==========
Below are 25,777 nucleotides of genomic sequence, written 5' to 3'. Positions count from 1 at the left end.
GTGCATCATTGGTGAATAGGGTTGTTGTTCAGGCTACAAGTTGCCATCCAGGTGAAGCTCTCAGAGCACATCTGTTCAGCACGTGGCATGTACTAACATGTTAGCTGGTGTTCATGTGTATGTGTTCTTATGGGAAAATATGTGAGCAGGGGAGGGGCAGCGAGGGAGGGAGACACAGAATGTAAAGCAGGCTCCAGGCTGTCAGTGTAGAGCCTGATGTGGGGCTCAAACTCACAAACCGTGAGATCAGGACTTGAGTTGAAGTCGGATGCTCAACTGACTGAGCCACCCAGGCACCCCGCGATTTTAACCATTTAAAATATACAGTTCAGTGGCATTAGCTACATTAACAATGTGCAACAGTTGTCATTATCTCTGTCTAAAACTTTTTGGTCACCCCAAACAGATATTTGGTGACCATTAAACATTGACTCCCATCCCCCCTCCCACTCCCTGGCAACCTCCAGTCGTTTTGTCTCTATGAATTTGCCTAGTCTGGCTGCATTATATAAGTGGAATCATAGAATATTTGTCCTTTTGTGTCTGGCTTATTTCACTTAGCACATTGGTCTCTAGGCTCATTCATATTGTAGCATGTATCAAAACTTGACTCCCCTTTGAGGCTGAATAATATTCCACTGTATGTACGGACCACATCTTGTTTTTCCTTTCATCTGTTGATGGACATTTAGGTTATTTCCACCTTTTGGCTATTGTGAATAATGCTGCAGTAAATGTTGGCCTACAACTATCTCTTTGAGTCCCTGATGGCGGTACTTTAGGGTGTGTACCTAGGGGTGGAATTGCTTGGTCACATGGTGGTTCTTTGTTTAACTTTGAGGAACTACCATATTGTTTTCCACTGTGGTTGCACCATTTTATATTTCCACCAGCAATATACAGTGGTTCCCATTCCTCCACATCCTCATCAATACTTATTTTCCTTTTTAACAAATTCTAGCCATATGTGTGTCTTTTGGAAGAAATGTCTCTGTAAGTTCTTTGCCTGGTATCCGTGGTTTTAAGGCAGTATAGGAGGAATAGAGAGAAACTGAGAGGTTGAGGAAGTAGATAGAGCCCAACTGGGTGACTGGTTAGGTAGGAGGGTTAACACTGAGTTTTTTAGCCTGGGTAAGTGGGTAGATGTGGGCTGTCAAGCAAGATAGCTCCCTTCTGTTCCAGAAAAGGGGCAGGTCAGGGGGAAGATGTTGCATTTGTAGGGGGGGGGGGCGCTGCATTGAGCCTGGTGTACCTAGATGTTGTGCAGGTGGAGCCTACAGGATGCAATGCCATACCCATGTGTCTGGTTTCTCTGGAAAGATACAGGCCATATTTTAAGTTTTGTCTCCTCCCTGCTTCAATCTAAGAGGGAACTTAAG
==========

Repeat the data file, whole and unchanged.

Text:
Below are 25,777 nucleotides of genomic sequence, written 5' to 3'. Positions count from 1 at the left end.
GTGCATCATTGGTGAATAGGGTTGTTGTTCAGGCTACAAGTTGCCATCCAGGTGAAGCTCTCAGAGCACATCTGTTCAGCACGTGGCATGTACTAACATGTTAGCTGGTGTTCATGTGTATGTGTTCTTATGGGAAAATATGTGAGCAGGGGAGGGGCAGCGAGGGAGGGAGACACAGAATGTAAAGCAGGCTCCAGGCTGTCAGTGTAGAGCCTGATGTGGGGCTCAAACTCACAAACCGTGAGATCAGGACTTGAGTTGAAGTCGGATGCTCAACTGACTGAGCCACCCAGGCACCCCGCGATTTTAACCATTTAAAATATACAGTTCAGTGGCATTAGCTACATTAACAATGTGCAACAGTTGTCATTATCTCTGTCTAAAACTTTTTGGTCACCCCAAACAGATATTTGGTGACCATTAAACATTGACTCCCATCCCCCCTCCCACTCCCTGGCAACCTCCAGTCGTTTTGTCTCTATGAATTTGCCTAGTCTGGCTGCATTATATAAGTGGAATCATAGAATATTTGTCCTTTTGTGTCTGGCTTATTTCACTTAGCACATTGGTCTCTAGGCTCATTCATATTGTAGCATGTATCAAAACTTGACTCCCCTTTGAGGCTGAATAATATTCCACTGTATGTACGGACCACATCTTGTTTTTCCTTTCATCTGTTGATGGACATTTAGGTTATTTCCACCTTTTGGCTATTGTGAATAATGCTGCAGTAAATGTTGGCCTACAACTATCTCTTTGAGTCCCTGATGGCGGTACTTTAGGGTGTGTACCTAGGGGTGGAATTGCTTGGTCACATGGTGGTTCTTTGTTTAACTTTGAGGAACTACCATATTGTTTTCCACTGTGGTTGCACCATTTTATATTTCCACCAGCAATATACAGTGGTTCCCATTCCTCCACATCCTCATCAATACTTATTTTCCTTTTTAACAAATTCTAGCCATATGTGTGTCTTTTGGAAGAAATGTCTCTGTAAGTTCTTTGCCTGGTATCCGTGGTTTTAAGGCAGTATAGGAGGAATAGAGAGAAACTGAGAGGTTGAGGAAGTAGATAGAGCCCAACTGGGTGACTGGTTAGGTAGGAGGGTTAACACTGAGTTTTTTAGCCTGGGTAAGTGGGTAGATGTGGGCTGTCAAGCAAGATAGCTCCCTTCTGTTCCAGAAAAGGGGCAGGTCAGGGGGAAGATGTTGCATTTGTAGGGGGGGGGGGCGCTGCATTGAGCCTGGTGTACCTAGATGTTGTGCAGGTGGAGCCTACAGGATGCAATGCCATACCCATGTGTCTGGTTTCTCTGGAAAGATACAGGCCATATTTTAAGTTTTGTCTCCTCCCTGCTTCAATCTAAGAGGGAACTTAAG